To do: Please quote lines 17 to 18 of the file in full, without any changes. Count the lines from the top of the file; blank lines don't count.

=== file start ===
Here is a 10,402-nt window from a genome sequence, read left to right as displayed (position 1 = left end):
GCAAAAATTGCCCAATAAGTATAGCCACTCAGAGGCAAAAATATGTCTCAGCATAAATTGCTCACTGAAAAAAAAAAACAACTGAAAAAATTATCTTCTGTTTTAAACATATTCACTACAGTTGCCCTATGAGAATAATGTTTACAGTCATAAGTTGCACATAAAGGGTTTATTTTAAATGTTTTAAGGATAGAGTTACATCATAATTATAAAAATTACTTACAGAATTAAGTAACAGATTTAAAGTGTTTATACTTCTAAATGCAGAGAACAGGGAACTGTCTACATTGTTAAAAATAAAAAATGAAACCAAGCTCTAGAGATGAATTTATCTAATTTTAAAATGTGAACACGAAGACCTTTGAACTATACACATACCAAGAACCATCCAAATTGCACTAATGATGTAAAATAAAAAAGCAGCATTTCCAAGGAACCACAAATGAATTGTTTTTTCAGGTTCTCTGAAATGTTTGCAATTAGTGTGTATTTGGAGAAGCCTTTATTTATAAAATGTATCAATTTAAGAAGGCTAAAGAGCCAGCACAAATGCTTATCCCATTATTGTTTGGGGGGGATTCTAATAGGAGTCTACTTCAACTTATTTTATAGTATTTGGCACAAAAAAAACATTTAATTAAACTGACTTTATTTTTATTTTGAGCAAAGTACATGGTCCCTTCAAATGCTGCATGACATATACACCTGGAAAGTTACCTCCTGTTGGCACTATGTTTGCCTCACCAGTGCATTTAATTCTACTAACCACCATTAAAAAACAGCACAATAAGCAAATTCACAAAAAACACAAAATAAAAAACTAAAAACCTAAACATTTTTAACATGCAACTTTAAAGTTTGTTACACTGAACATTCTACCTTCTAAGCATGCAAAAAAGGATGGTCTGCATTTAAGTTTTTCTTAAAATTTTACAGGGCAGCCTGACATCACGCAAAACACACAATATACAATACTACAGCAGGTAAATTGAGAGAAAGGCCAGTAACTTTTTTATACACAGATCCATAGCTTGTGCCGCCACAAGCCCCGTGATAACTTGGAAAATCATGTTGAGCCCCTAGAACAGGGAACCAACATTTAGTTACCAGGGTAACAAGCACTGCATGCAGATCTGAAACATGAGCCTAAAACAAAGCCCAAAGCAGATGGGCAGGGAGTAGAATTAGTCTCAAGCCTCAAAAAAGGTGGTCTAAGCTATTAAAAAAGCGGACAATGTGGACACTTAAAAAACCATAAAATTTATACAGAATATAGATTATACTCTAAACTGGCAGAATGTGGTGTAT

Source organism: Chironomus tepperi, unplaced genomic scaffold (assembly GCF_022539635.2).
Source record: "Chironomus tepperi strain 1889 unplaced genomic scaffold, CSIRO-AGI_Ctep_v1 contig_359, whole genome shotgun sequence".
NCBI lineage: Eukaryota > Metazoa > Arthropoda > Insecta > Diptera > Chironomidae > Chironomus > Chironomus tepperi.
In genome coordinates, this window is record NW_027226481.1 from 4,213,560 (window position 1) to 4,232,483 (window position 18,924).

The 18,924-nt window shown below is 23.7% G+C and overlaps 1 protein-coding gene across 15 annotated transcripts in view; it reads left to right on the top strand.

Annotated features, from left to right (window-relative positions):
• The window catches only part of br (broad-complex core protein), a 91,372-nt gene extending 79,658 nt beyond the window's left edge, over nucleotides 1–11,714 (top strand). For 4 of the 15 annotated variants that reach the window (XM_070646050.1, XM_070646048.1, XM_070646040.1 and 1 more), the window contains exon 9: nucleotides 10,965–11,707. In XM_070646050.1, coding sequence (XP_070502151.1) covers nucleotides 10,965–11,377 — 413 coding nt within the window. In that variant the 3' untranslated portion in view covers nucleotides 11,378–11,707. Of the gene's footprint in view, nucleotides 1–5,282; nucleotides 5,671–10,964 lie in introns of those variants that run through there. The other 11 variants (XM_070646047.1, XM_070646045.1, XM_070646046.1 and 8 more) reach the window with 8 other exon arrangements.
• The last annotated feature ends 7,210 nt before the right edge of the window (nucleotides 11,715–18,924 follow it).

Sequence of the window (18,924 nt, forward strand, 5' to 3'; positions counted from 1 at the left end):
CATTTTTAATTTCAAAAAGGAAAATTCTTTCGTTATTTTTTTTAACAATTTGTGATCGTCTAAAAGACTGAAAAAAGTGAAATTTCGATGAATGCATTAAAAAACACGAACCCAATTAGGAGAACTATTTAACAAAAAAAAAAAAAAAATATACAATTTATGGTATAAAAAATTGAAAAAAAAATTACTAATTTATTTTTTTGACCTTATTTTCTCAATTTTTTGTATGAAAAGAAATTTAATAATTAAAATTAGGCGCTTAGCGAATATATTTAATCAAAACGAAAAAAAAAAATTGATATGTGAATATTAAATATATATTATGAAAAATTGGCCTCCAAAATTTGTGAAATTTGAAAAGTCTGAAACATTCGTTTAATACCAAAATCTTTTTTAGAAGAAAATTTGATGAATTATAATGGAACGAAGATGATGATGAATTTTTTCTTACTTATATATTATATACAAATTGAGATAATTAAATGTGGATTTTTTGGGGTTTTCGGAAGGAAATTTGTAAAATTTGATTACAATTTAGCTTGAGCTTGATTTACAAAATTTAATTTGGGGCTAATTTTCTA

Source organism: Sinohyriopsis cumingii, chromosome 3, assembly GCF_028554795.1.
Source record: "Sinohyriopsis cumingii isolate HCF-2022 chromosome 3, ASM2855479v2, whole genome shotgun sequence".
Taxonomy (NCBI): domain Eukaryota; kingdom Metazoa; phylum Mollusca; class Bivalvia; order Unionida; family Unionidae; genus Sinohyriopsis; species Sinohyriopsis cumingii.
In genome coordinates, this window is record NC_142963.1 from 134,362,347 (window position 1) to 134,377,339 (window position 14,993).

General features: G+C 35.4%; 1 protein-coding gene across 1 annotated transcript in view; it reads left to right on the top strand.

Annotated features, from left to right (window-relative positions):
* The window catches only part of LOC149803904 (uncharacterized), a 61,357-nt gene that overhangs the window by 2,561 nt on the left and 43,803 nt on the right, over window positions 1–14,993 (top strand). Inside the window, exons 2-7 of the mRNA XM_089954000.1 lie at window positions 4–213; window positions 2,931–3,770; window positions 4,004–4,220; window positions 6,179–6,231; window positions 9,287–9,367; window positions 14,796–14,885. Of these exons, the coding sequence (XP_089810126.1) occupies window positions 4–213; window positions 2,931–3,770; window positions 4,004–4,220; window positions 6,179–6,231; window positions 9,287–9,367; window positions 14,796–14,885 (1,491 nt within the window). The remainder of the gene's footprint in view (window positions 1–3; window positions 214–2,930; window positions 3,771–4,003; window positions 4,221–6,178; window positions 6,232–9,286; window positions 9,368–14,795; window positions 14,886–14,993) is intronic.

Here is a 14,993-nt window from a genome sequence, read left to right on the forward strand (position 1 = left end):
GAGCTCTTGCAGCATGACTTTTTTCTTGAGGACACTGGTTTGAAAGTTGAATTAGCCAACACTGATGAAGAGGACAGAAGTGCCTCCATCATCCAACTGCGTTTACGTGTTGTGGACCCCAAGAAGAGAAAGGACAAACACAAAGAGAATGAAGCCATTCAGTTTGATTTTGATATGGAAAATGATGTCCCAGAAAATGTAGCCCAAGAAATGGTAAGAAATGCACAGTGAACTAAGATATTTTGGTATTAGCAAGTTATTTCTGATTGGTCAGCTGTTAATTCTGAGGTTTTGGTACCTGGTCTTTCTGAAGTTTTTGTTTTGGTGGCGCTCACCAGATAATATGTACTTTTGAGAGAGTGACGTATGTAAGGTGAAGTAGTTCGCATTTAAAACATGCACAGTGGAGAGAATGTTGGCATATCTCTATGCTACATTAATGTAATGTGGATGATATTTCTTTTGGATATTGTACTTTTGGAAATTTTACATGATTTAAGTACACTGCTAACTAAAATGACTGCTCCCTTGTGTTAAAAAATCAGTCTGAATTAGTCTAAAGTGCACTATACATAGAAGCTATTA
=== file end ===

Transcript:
General features: G+C 35.4%; 1 protein-coding gene across 1 annotated transcript in view; it reads left to right on the top strand.

Annotated features, from left to right (window-relative positions):